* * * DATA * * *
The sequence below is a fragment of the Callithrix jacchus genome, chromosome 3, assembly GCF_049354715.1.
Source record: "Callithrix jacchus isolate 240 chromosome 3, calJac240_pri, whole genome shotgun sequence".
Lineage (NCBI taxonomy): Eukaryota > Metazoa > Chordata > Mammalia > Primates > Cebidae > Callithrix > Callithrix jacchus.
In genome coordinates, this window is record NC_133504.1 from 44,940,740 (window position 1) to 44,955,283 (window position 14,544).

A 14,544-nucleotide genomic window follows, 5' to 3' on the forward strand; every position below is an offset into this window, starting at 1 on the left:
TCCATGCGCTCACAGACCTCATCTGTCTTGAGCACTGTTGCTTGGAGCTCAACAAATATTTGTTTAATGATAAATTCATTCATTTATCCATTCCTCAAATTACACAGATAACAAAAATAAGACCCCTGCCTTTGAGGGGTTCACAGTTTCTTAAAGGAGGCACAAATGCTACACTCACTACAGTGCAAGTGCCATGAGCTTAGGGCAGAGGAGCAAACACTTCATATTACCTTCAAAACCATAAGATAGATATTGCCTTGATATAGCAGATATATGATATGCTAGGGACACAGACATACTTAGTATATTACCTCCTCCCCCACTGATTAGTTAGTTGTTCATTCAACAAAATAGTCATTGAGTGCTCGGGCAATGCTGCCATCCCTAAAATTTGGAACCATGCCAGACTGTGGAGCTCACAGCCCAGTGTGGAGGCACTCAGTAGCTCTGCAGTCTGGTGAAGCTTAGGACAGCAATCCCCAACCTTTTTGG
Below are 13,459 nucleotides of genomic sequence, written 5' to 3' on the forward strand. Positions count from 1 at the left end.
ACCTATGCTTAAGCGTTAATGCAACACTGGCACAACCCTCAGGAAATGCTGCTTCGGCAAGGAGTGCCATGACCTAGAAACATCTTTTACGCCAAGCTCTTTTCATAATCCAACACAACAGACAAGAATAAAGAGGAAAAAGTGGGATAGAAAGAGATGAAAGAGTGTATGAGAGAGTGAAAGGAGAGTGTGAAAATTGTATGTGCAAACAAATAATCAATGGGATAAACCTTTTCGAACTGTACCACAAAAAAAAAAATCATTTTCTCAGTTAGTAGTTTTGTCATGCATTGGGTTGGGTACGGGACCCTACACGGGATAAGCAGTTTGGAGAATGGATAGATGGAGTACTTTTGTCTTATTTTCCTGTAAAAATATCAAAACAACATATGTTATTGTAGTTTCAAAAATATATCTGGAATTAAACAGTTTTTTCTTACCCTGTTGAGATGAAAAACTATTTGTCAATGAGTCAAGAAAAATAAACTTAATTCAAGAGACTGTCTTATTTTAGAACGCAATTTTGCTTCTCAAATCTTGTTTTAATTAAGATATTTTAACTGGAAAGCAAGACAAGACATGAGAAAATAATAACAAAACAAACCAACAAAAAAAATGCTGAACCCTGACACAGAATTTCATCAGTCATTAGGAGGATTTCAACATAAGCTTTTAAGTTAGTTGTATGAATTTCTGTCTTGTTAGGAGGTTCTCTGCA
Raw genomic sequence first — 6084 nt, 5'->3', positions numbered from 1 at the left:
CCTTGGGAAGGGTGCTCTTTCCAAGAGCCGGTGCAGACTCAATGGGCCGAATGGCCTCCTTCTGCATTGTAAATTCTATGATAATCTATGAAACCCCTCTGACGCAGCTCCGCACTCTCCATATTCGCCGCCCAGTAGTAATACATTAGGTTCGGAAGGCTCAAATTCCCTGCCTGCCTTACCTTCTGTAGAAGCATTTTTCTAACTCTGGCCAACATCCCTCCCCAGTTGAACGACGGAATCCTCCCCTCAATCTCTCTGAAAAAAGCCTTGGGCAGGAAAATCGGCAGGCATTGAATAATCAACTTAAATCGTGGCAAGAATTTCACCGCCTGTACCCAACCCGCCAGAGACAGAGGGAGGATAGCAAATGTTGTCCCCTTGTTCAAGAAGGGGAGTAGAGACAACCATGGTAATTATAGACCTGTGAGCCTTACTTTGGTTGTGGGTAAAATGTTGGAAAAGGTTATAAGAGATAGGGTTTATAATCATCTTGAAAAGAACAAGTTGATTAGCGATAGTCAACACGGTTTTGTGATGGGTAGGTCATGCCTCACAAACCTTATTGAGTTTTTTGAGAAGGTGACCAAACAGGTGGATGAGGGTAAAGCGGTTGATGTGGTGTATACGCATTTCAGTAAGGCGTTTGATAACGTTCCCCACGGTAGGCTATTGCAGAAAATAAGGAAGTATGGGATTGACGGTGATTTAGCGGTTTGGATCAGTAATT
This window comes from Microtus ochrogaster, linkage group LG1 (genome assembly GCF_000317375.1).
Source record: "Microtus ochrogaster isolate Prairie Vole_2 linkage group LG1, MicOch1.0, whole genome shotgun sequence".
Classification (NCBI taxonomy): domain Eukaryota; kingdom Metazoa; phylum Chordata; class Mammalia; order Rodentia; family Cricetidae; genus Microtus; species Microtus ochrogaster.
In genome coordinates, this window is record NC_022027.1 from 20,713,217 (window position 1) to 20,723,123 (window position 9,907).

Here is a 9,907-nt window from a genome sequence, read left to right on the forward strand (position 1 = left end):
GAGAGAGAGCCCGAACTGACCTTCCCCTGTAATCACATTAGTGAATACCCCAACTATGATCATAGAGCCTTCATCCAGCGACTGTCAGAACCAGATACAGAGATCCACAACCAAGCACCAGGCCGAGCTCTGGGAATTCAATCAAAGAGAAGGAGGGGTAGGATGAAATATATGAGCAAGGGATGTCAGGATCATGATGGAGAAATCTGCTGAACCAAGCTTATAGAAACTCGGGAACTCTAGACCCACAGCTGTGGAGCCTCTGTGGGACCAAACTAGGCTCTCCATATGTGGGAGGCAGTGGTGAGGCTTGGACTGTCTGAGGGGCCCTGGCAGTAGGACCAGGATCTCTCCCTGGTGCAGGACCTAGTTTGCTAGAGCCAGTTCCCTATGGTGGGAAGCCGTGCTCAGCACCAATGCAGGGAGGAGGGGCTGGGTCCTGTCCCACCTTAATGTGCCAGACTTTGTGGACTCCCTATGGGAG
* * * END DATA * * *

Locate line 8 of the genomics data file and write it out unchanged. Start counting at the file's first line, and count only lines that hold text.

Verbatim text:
ACCTATGCTTAAGCGTTAATGCAACACTGGCACAACCCTCAGGAAATGCTGCTTCGGCAAGGAGTGCCATGACCTAGAAACATCTTTTACGCCAAGCTCTTTTCATAATCCAACACAACAGACAAGAATAAAGAGGAAAAAGTGGGATAGAAAGAGATGAAAGAGTGTATGAGAGAGTGAAAGGAGAGTGTGAAAATTGTATGTGCAAACAAATAATCAATGGGATAAACCTTTTCGAACTGTACCACAAAAAAAAAAATCATTTTCTCAGTTAGTAGTTTTGTCATGCATTGGGTTGGGTACGGGACCCTACACGGGATAAGCAGTTTGGAGAATGGATAGATGGAGTACTTTTGTCTTATTTTCCTGTAAAAATATCAAAACAACATATGTTATTGTAGTTTCAAAAATATATCTGGAATTAAACAGTTTTTTCTTACCCTGTTGAGATGAAAAACTATTTGTCAATGAGTCAAGAAAAATAAACTTAATTCAAGAGACTGTCTTATTTTAGAACGCAATTTTGCTTCTCAAATCTTGTTTTAATTAAGATATTTTAACTGGAAAGCAAGACAAGACATGAGAAAATAATAACAAAACAAACCAACAAAAAAAATGCTGAACCCTGACACAGAATTTCATCAGTCATTAGGAGGATTTCAACATAAGCTTTTAAGTTAGTTGTATGAATTTCTGTCTTGTTAGGAGGTTCTCTGCA